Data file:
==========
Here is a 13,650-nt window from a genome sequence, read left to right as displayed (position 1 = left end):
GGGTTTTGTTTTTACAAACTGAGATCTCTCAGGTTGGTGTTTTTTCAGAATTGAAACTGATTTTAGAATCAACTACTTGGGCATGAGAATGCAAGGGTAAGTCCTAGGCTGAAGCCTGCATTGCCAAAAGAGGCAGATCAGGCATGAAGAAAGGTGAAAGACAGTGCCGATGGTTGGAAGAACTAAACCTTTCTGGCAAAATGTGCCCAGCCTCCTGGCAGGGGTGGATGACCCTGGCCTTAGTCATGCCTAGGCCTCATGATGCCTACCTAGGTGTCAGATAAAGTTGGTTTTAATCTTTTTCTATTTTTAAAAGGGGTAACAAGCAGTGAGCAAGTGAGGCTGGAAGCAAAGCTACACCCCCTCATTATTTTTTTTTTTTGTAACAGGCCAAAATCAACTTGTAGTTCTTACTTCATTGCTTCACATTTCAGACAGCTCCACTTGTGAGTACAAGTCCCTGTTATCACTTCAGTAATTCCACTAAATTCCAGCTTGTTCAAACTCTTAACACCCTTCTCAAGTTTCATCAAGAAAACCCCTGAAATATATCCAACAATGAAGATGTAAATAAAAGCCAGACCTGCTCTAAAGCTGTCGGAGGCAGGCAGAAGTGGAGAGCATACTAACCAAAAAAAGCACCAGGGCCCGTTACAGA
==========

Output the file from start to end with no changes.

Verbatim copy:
Here is a 13,650-nt window from a genome sequence, read left to right as displayed (position 1 = left end):
GGGTTTTGTTTTTACAAACTGAGATCTCTCAGGTTGGTGTTTTTTCAGAATTGAAACTGATTTTAGAATCAACTACTTGGGCATGAGAATGCAAGGGTAAGTCCTAGGCTGAAGCCTGCATTGCCAAAAGAGGCAGATCAGGCATGAAGAAAGGTGAAAGACAGTGCCGATGGTTGGAAGAACTAAACCTTTCTGGCAAAATGTGCCCAGCCTCCTGGCAGGGGTGGATGACCCTGGCCTTAGTCATGCCTAGGCCTCATGATGCCTACCTAGGTGTCAGATAAAGTTGGTTTTAATCTTTTTCTATTTTTAAAAGGGGTAACAAGCAGTGAGCAAGTGAGGCTGGAAGCAAAGCTACACCCCCTCATTATTTTTTTTTTTTGTAACAGGCCAAAATCAACTTGTAGTTCTTACTTCATTGCTTCACATTTCAGACAGCTCCACTTGTGAGTACAAGTCCCTGTTATCACTTCAGTAATTCCACTAAATTCCAGCTTGTTCAAACTCTTAACACCCTTCTCAAGTTTCATCAAGAAAACCCCTGAAATATATCCAACAATGAAGATGTAAATAAAAGCCAGACCTGCTCTAAAGCTGTCGGAGGCAGGCAGAAGTGGAGAGCATACTAACCAAAAAAAGCACCAGGGCCCGTTACAGA